I hate cynicism. I hate cynical people. And I especially hate it when cynical people make stupid cynical claims that love is an illusion, that it’s nothing more than a rush of hormones designed to make us breed.

As I’ve pointed out before, love is integral to the experience of being human. Its absoultely crucial for our psychological and physical well-being, in a scientific as well as emotional sense. To live without love is to not live at all. And even if it is just the result of neurons firing and chemicals floating around in our blood, that doesn’t make the sensation any less real – or any less meaningful.

Which is why I was so happy to read this story in The Guardian yesterday, about a couple who have reunited and married after falling in love 60 years ago.

He was a Russian intelligence officer. She was the daughter of a German man he had been sent to interrogate. They fell in love, and after he was sent back to the motherland, wrote letters. Russian authorities threatened to send Ivan to the gulag if he continued writing to Lisa, so he stopped, and married another woman. He told her in his last letter he considered his pending marriage “a betrayal.”

The parting ended in 2005 when Mr Byvshikh was told by friends there was a telephone call for him. “There was Lisa’s voice,” he told the daily Izvestia. “She was crying and I began to cry too.” They were reunited when Ms Valdhelm visited him in his home town of Krasnoyarsk. “What’s amazing is that whatever I do it’s OK with her and whatever she does is good with me, just as if there had never been a separation of 60 years.”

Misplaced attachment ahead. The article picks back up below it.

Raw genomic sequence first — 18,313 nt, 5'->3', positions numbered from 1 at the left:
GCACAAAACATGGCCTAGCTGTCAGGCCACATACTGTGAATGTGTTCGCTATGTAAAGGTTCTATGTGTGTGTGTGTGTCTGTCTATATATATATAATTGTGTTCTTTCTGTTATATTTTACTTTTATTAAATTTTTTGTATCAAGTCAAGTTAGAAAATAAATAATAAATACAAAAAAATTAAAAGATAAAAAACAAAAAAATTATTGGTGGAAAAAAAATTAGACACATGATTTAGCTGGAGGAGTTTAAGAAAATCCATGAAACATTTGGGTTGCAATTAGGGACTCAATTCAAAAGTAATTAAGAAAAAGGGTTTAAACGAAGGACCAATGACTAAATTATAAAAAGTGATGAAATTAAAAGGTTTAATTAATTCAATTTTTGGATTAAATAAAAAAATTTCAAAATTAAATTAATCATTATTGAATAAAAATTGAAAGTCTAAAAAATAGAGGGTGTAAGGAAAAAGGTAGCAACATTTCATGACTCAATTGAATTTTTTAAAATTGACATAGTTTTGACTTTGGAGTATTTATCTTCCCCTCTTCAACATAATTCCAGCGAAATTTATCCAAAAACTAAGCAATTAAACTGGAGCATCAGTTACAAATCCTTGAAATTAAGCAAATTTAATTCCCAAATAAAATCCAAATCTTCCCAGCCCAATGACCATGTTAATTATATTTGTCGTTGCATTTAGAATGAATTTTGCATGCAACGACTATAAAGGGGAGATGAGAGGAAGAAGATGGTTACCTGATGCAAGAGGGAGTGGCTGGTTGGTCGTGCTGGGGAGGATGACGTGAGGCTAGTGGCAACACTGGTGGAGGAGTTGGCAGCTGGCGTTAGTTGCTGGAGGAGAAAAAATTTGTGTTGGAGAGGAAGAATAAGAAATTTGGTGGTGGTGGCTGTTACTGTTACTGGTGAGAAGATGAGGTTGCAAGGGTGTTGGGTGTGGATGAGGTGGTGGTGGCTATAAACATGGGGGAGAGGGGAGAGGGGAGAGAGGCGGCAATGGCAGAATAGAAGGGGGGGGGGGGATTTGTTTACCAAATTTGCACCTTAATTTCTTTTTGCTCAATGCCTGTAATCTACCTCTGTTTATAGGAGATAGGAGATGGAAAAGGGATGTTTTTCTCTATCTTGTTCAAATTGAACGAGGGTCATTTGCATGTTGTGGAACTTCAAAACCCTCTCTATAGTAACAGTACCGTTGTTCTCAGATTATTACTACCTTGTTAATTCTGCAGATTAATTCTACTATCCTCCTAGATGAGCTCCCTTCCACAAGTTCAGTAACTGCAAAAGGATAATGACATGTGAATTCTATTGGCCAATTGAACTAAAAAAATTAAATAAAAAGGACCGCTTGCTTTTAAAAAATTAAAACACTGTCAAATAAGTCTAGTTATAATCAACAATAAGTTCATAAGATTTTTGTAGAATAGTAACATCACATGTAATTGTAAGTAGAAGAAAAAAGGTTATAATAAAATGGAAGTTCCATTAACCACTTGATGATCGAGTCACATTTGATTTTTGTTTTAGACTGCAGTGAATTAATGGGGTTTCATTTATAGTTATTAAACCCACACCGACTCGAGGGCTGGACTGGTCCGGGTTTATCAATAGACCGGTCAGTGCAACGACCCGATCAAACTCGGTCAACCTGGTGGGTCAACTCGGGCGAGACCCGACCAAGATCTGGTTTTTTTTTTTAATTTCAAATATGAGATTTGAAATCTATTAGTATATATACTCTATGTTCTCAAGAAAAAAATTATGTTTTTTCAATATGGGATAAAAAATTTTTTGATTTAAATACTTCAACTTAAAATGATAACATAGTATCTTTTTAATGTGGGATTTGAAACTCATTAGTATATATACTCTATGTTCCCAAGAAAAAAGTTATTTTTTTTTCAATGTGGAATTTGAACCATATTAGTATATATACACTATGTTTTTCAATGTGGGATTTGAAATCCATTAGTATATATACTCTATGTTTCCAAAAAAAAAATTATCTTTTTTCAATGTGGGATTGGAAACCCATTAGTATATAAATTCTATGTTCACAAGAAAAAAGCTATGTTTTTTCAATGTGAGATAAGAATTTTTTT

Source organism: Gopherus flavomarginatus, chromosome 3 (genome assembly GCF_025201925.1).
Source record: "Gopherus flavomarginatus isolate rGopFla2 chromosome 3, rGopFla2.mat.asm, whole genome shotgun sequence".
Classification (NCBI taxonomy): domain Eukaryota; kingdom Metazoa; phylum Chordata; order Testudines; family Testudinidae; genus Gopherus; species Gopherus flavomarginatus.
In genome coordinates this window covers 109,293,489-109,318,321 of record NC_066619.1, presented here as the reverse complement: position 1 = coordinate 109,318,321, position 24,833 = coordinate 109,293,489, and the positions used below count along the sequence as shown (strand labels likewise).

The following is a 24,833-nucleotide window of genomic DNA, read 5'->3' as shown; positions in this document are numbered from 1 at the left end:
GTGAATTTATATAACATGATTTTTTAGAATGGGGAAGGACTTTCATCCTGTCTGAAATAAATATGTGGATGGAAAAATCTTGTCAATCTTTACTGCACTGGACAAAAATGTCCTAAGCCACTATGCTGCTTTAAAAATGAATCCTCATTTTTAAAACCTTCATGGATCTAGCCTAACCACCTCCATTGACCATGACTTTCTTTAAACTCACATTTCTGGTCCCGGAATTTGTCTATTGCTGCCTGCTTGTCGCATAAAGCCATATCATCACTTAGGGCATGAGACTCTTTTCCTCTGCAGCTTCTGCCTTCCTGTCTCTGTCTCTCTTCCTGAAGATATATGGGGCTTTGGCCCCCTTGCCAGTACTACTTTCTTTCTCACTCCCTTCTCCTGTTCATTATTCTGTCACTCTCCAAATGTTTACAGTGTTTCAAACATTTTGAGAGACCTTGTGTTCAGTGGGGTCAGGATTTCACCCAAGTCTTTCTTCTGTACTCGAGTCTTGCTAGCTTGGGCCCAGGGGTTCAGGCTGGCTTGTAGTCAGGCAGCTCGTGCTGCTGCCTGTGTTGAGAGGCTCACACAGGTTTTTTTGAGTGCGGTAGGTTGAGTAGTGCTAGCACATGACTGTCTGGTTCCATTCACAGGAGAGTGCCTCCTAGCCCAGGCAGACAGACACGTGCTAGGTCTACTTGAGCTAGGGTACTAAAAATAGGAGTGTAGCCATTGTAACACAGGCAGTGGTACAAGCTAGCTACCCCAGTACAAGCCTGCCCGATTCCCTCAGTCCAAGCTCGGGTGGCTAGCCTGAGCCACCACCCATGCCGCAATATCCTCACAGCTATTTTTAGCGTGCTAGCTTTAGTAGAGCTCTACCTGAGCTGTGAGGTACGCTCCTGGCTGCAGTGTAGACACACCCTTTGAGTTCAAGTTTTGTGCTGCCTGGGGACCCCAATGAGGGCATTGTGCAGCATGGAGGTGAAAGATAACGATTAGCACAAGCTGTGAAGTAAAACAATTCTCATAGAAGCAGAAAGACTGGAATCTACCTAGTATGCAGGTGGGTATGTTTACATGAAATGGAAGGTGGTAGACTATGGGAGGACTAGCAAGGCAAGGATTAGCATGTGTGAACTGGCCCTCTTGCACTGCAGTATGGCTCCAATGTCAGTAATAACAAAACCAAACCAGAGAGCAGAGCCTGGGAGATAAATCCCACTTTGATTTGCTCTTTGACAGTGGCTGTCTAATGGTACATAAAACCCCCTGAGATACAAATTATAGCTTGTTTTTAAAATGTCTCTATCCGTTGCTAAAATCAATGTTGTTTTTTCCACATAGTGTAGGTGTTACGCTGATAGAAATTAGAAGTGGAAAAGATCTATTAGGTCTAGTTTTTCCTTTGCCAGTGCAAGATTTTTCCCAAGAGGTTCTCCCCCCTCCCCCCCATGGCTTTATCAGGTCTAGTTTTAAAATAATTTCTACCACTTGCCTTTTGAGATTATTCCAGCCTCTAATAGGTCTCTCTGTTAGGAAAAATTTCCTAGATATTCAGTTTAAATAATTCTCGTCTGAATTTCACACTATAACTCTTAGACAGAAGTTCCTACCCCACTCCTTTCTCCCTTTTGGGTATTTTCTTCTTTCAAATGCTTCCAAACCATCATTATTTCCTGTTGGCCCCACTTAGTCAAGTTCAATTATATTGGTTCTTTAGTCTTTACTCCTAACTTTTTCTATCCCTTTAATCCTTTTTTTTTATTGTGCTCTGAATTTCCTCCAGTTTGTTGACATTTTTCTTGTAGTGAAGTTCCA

What can I possibly add? That says it all. Seriously. This brought tears to my eyes.

Amazingly, another story appeared in the press today about another couple who are getting married  after a 60 year separation.

Hugh and Huldah grew up in the same small American town, and were separated when he went off to fight in the war. They weren’t forcibly separated by any nefarious government restrictions, as were Ivan and Lisa – but Hugh was gone three years, and young ladies can’t always wait forever. They both married different people and moved on.

Then in their 80s, with their spouses dead, they got back in touch, and fell in love all over again.

Hugh, 87, is now blind and hard of hearing. Huldah, 86, has been battling cancer for three decades.

But the magic is still there, say Hugh and Huldah.

“We’re constantly finishing each other’s sentences,” said Hugh. “We think it’s all part of a plan that we have little influence over, it was a plan created in heaven. We are simply the players and the whole world was a stage.”

I’m not religious. But I wouldn’t dream of poo-pooing somebody else’s belief that they were brought back together by some greater plan. Who knows, maybe they were. The point is that they love each other, and being together makes them happy. If thinking they were truly destined to be together makes it more meaningful for them, what’s the harm in that?

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